Searching on Youtube for Kordofan, this totally weird comic book of Jesus's life told in Kordofan-style Arabic... weird! I loved the "fi al wakit da..."

Thursday, July 23, 2009

Steve Paterno writing in SudanTribune...
Even though in its ruling the Court states that the ABC never exceeded its mandate, it goes on to also assert that the ABC did exceed its mandates in other instances. Therefore, the Tribunal then redraws a new map for Abyei. In the new map, the Court confirms Abyei boundaries to the north, at latitude 10º10’N. It however denies the Ngok Dinka their sharing rights to the land farther north at latitude 10º35. To the East, the court draws an intriguing line, purposely isolating the oil fields from Abyei area. To put this ruling in perspective and comparisons, the court new map reduces Abyei area to merely less than a half in size awarded by ABC—which is from 25,293 km²/9,765mi² awarded by ABC to only10, 460 km²/4,039mi² of the reduced size of the Tribunal Court.

This ruling can hardly be accepted for the facts that it grossly deprives South Sudan of its sovereignty and outlaws Ngok Dinka from the rights to their land. At the heart of this dispute and ruling is the natural resource of Abyei, the oil; the very reason NCP clings to the Abyei area. ... Perhaps the real showdown between the SPLM/A and NCP will come during the implementations of this ruling and demarcation of South-North boundaries. Salva Kiir, the chairman of SPLM/A and President of South Sudan at the press conference in awake of the ruling already hinted into this by claiming that he is very sure all the oil fields stolen by the NCP on behest of the Tribunal ruling will fall within South Sudan borders when the boundaries are demarcated. May be the new SPLM/A strategy to recover the already lost valuable land is during the demarcation of South-North boundaries, but how possible is that? In short, the dispute is never over.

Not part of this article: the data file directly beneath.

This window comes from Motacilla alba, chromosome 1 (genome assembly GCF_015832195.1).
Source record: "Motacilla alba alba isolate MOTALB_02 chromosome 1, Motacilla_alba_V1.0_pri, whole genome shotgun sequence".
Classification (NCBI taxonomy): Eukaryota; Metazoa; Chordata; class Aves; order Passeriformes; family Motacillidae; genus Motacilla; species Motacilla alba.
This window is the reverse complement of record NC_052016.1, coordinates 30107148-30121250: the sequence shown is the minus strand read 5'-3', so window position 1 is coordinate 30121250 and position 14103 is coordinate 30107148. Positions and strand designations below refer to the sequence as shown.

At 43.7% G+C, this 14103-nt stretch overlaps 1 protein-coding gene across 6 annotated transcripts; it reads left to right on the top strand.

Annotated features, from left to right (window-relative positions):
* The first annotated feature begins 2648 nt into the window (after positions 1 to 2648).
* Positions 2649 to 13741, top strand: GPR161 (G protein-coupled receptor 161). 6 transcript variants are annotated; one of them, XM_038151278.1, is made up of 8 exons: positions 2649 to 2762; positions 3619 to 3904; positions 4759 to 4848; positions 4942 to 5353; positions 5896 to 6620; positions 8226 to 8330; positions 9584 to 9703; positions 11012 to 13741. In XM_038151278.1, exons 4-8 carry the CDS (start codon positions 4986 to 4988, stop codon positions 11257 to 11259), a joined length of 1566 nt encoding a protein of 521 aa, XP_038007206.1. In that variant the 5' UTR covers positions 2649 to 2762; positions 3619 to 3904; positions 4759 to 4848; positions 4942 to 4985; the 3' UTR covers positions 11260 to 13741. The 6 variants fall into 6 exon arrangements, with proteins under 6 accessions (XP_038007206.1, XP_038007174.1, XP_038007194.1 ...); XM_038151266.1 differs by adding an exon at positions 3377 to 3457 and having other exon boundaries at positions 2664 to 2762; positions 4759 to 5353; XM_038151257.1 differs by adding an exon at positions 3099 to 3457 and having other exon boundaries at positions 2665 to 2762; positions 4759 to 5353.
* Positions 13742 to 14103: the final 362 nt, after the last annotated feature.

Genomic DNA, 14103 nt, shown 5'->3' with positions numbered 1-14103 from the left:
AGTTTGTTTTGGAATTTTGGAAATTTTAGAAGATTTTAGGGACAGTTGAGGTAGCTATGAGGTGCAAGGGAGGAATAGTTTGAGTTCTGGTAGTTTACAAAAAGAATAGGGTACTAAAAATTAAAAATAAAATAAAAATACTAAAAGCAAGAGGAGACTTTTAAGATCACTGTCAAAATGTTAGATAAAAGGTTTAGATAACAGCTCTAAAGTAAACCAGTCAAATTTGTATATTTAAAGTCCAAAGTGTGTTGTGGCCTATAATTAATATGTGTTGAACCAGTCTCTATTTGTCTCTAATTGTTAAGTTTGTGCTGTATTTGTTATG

I think Steve is wrong about the sovereignty... Abyei roadmap and agreement to abide by decision greatly strengthens South Sudan as sovereign entity. Exercising restraint is one of the key virtues of the sovereign- both parties exercised restraint and thus gained legitimacy, both domestically and internationally.

But the other point Steve Paterno brings up is really interesting, not just because the North-South border has to be fixed before the referendum (and the arbitration panel's precedent now is that straight lines are fine when they are acceptable compromises?) but maybe even more importantly with a vote for independence the North and South will have to negotiate a split of oil revenues again. So Heglig field maybe will get split 75-25 in that negotiation.... The ideal would be for *all* oil revenues to go to a Transparency Fund that would be monitored by... say.... anthropologists like Jane Guyer... wait... that was Chad ;-)

Saramogo's fiction was becoming reality... Mankien during the South Sudan civil war

... Our study estimated the prevalence of blindness in Mankien at 4%, which Kuper and Gilbert describe as being “beyond the range” of the studies reviewed by Pascolini et al. The review did not include any studies from the ten states that compose southern Sudan. The nearest surveys reported were conducted in 1998 in Al-Ginena province of Southern Darfur—which is within the 16 northern states of Sudan governed from Khartoum, and was not directly affected by the war in the south. The Al-Ginena studies show a blindness prevalence of 3.2% in all ages. Yet despite the geographical proximity, two decades of civil war in the south were accompanied by the absence of a health infrastructure, and no preventive health services to speak of, which makes southern Sudan unique. Comparisons with other parts of Sudan or with other countries are probably not justified or meaningful.